How You Can Combat Frost Heave with Your Exterior Concrete

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We've had a pretty cold winter, with a lot of temperature swings and moisture changes. This has caused many of our streets, sidewalks, and driveways to fall victim to what is known as "frost heave." This is when extreme cold temperatures and moisture get into the small cracks in the cement and cause the cement to rise. This happens every year, but this year in particular has caused a lot of extra frost heave.

Since temperatures have risen here in the last few weeks, the cement has returned to its original position, but it has left behind some imperfections that you'll need to shore up. After frost heave happens, you tend to see a lot of little hairline cracks that will start to form in the cement - seal those up once temperatures get above 50 degrees.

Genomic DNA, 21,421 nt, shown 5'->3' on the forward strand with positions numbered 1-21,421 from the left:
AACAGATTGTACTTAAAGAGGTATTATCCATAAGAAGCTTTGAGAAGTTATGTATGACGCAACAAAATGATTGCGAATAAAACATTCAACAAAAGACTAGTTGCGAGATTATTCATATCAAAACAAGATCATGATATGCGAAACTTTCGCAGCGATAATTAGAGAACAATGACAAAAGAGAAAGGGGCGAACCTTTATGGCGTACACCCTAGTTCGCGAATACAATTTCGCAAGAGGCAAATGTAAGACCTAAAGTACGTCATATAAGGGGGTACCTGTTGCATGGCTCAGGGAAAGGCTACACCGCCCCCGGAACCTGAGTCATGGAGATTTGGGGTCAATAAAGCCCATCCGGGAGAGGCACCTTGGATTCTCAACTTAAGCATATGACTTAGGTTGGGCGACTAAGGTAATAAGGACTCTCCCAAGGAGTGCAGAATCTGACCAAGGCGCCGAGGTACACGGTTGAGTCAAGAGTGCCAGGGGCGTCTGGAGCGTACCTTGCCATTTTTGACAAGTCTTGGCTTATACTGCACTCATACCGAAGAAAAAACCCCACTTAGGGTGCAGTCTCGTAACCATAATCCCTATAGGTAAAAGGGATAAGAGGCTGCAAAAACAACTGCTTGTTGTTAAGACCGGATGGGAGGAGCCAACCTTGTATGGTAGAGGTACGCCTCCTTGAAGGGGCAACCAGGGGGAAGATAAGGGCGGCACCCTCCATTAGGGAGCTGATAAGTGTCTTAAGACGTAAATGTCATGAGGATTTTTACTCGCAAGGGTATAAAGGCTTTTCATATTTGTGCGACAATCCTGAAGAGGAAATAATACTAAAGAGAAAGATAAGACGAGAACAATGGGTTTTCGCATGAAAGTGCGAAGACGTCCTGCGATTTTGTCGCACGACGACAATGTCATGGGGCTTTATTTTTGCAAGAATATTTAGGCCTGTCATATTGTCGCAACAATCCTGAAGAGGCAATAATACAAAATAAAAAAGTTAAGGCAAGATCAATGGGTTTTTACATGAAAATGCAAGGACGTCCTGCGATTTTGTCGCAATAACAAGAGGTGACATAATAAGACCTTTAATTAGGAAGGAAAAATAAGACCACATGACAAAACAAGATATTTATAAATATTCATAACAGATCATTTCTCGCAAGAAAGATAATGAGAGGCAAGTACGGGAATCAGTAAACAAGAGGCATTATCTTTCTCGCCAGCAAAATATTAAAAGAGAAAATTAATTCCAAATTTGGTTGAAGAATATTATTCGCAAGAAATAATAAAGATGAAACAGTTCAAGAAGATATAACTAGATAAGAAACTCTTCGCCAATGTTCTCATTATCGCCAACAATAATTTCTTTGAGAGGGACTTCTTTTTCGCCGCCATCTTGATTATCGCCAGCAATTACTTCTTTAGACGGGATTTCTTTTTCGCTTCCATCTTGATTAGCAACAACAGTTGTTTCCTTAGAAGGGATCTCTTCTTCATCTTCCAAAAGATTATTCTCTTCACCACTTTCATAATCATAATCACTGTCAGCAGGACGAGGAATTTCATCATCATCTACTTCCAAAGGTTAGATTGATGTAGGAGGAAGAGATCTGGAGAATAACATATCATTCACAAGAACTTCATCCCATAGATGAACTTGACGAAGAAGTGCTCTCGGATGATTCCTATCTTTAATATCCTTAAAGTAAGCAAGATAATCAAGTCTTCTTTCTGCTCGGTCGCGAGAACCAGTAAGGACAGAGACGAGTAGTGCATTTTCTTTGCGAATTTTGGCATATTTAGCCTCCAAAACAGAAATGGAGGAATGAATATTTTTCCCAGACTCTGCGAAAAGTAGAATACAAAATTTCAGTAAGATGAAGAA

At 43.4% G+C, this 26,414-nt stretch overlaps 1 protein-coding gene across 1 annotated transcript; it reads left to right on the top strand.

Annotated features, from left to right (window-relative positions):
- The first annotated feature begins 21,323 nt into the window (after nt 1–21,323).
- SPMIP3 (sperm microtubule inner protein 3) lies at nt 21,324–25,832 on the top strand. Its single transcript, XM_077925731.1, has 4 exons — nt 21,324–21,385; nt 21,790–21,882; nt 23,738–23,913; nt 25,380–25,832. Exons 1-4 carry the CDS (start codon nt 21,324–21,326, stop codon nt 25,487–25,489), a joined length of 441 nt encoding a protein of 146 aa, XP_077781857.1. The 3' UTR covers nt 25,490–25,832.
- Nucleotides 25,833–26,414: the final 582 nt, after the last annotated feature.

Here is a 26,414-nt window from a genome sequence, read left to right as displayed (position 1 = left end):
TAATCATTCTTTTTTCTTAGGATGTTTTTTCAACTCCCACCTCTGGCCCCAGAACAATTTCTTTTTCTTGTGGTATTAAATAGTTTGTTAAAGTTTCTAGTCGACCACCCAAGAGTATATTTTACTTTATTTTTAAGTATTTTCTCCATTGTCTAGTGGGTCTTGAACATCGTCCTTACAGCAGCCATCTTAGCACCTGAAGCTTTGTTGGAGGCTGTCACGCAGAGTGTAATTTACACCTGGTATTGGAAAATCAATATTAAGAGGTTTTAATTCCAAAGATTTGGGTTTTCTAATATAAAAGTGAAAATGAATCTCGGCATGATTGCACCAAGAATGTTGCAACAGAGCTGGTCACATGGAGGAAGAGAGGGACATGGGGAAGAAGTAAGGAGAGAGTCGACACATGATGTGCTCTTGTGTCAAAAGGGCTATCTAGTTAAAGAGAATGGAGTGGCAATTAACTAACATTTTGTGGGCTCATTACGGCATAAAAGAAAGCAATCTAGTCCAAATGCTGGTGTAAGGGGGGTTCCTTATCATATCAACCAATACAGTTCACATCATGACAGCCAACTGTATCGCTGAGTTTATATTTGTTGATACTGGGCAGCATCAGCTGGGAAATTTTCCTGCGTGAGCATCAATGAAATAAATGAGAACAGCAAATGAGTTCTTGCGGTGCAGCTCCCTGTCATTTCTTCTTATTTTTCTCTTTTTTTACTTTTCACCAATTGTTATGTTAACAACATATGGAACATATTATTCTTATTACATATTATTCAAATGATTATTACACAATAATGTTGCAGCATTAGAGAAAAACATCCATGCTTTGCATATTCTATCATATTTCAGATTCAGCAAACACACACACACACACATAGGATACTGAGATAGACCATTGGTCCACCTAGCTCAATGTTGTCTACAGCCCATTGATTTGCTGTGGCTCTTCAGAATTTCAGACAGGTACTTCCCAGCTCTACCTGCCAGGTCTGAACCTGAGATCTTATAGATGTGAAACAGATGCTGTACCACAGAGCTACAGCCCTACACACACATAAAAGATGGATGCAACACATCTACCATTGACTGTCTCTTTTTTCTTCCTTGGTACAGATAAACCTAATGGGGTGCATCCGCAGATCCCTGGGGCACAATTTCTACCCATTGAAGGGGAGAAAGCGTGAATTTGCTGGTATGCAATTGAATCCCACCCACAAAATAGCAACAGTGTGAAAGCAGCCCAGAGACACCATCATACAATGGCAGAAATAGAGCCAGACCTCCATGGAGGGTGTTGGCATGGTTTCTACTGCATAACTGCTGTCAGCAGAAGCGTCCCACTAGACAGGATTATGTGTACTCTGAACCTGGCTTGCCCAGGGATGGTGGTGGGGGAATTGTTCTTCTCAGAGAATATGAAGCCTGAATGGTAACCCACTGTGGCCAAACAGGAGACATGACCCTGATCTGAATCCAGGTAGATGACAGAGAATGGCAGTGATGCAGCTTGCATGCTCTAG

Your home may have this problem as well. On many driveways, between the driveway and the garage, there is an expansion joint. The joint is meant to be there so the driveway can't be pushed into the house. When frost heave occurs, it will be pushed up. You can't really push it back down, so the best thing to do in this situation is to try to cut off the excess expansion joint safely with a knife. Then, get some polyurethane sealant and apply it to the crack. Doing this sooner than later will help prevent against frost heave next winter.

If you have any questions, you can always give us a call or send us an email. We look forward to hearing from you!